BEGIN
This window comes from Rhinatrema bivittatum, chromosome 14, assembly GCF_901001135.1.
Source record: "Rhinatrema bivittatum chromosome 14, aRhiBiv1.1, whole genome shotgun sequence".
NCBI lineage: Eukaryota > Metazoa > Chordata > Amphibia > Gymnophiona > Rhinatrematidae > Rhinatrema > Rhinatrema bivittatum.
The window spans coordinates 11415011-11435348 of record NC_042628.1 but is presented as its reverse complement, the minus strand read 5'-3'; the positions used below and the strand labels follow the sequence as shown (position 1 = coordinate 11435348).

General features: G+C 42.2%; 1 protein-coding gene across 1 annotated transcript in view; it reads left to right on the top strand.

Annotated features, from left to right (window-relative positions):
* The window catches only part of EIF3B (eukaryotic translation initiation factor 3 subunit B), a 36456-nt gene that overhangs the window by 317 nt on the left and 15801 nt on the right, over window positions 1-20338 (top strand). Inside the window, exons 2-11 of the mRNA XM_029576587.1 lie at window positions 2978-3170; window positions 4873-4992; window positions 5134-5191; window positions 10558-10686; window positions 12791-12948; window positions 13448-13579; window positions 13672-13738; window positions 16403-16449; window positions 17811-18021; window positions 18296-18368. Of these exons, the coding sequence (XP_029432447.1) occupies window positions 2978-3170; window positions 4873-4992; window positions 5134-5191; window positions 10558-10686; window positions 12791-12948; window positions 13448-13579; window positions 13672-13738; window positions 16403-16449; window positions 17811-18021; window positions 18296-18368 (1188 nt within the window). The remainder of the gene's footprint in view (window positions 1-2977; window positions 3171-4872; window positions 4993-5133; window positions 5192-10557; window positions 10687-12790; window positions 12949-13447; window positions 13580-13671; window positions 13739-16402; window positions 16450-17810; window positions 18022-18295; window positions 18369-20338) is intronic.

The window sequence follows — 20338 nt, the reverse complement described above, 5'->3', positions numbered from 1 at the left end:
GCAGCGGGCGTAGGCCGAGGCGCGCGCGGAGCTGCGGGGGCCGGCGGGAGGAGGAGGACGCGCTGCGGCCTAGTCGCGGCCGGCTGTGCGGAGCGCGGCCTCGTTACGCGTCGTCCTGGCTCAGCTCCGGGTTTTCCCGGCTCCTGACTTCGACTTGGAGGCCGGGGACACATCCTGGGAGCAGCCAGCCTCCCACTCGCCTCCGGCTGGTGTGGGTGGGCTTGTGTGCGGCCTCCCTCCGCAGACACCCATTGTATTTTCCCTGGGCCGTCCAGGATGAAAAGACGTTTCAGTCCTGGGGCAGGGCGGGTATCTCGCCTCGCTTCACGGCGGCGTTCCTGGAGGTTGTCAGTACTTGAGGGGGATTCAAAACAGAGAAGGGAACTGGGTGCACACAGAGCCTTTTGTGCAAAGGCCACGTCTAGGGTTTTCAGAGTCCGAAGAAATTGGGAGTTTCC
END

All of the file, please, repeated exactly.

This window comes from Rhinatrema bivittatum, chromosome 14, assembly GCF_901001135.1.
Source record: "Rhinatrema bivittatum chromosome 14, aRhiBiv1.1, whole genome shotgun sequence".
NCBI lineage: Eukaryota > Metazoa > Chordata > Amphibia > Gymnophiona > Rhinatrematidae > Rhinatrema > Rhinatrema bivittatum.
The window spans coordinates 11415011-11435348 of record NC_042628.1 but is presented as its reverse complement, the minus strand read 5'-3'; the positions used below and the strand labels follow the sequence as shown (position 1 = coordinate 11435348).

General features: G+C 42.2%; 1 protein-coding gene across 1 annotated transcript in view; it reads left to right on the top strand.

Annotated features, from left to right (window-relative positions):
* The window catches only part of EIF3B (eukaryotic translation initiation factor 3 subunit B), a 36456-nt gene that overhangs the window by 317 nt on the left and 15801 nt on the right, over window positions 1-20338 (top strand). Inside the window, exons 2-11 of the mRNA XM_029576587.1 lie at window positions 2978-3170; window positions 4873-4992; window positions 5134-5191; window positions 10558-10686; window positions 12791-12948; window positions 13448-13579; window positions 13672-13738; window positions 16403-16449; window positions 17811-18021; window positions 18296-18368. Of these exons, the coding sequence (XP_029432447.1) occupies window positions 2978-3170; window positions 4873-4992; window positions 5134-5191; window positions 10558-10686; window positions 12791-12948; window positions 13448-13579; window positions 13672-13738; window positions 16403-16449; window positions 17811-18021; window positions 18296-18368 (1188 nt within the window). The remainder of the gene's footprint in view (window positions 1-2977; window positions 3171-4872; window positions 4993-5133; window positions 5192-10557; window positions 10687-12790; window positions 12949-13447; window positions 13580-13671; window positions 13739-16402; window positions 16450-17810; window positions 18022-18295; window positions 18369-20338) is intronic.

The window sequence follows — 20338 nt, the reverse complement described above, 5'->3', positions numbered from 1 at the left end:
GCAGCGGGCGTAGGCCGAGGCGCGCGCGGAGCTGCGGGGGCCGGCGGGAGGAGGAGGACGCGCTGCGGCCTAGTCGCGGCCGGCTGTGCGGAGCGCGGCCTCGTTACGCGTCGTCCTGGCTCAGCTCCGGGTTTTCCCGGCTCCTGACTTCGACTTGGAGGCCGGGGACACATCCTGGGAGCAGCCAGCCTCCCACTCGCCTCCGGCTGGTGTGGGTGGGCTTGTGTGCGGCCTCCCTCCGCAGACACCCATTGTATTTTCCCTGGGCCGTCCAGGATGAAAAGACGTTTCAGTCCTGGGGCAGGGCGGGTATCTCGCCTCGCTTCACGGCGGCGTTCCTGGAGGTTGTCAGTACTTGAGGGGGATTCAAAACAGAGAAGGGAACTGGGTGCACACAGAGCCTTTTGTGCAAAGGCCACGTCTAGGGTTTTCAGAGTCCGAAGAAATTGGGAGTTTCC